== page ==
Cannone Skoda Da 152/37 (15cm. M15/16)

Kit # 72007 Preview by Rob Haelterman

According to Wikipedia [1]:
The 15 cm Autokanone M. 15/16 was a heavy field gun used by Austria-Hungary in World War I. Guns turned over to Italy as reparations after World War I were taken into Italian service as the Cannone da 152/37. Austrian and Czech guns were taken into Wehrmacht service after the Anschluss and the occupation of Czechoslovakia as the 15.2 cm K 15/16(t). Italian guns captured after the surrender of Italy in 1943 were known by the Wehrmacht as the 15.2 cm K 410(i). They weren't used much by the Germans, probably because of their unique ammunition, and generally served on coast-defense duties during World War II.


The parts in the kit are very well cast. When looking carefully, we can find an occasional pin-hole, but nothing that ruins the fine detail. There is almost no warping, except perhaps very slightly in the gun barrel. A small amount of flash needs to be removed. The riveting detail is superbly done.

I don't know if over the long life of this gun many modifcations were made to it. I can only imagine something must have changed between WW1 and WW2, depending on the user, so you might want to check your references if you want to build the kit for a specific setting.

The manual has a single exploded type drawing, which might be a little bit crowded in places. Fortunately, there are also 9 pictures of the completed kit on the backside, which help enormously. More are to be found on the GB Modelli website, together with pictures of the real gun. There is a separate instruction clearly distinguishing the three types of hand-wheels. For those who are wondering what the Italian text says that the English text doesn't (notice the difference in volume between the two), it says just that: "be very careful when placing the wheels".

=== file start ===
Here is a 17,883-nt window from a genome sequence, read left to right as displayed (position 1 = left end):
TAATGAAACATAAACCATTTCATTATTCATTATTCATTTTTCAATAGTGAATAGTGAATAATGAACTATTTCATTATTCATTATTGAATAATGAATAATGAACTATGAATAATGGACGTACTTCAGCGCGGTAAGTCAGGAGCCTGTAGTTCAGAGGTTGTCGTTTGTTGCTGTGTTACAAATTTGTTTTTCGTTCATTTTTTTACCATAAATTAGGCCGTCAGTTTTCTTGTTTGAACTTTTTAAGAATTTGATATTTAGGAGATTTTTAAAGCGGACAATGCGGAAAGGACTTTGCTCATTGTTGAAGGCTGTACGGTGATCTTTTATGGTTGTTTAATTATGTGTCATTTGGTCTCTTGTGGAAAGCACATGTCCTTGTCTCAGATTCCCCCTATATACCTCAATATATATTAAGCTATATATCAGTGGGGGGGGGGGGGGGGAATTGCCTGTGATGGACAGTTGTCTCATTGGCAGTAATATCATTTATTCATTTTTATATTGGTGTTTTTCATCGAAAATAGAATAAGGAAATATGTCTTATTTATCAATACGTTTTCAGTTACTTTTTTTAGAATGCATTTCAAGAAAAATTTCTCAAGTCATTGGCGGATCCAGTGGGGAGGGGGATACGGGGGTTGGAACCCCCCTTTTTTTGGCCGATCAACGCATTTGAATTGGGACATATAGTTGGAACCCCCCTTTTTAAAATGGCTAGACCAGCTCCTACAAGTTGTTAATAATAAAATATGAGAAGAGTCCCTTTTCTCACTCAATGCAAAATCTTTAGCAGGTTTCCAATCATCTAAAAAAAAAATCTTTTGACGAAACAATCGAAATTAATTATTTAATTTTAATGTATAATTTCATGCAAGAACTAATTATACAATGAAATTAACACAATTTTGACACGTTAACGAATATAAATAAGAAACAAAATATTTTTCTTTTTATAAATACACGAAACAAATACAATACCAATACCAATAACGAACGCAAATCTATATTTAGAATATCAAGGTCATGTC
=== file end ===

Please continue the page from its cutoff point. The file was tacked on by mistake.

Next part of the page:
The manual mentions that the kit is a limited edition, but I don't know if this means that the kit has only a limited production run, or that this particular kit has something that the "regular edition" hasn't.

Decals or marking suggestions are not given in the kit, but, as said, pictures of the real gun can be found on the GB Modelli website. I am no specialist when it comes to Austrian-Hungarian, Czech or Italian paint schemes, but I guess that the gun would be painted in the "color of the time". German guns would be dark grey or dark yellow, depending on the time-frame. I don't think it would carry many markings, except perhaps some stenciling and a gun number.








Thanks to Georgio Briga (GB Modelli) for the review sample.

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Article Last Updated: 15 July 2012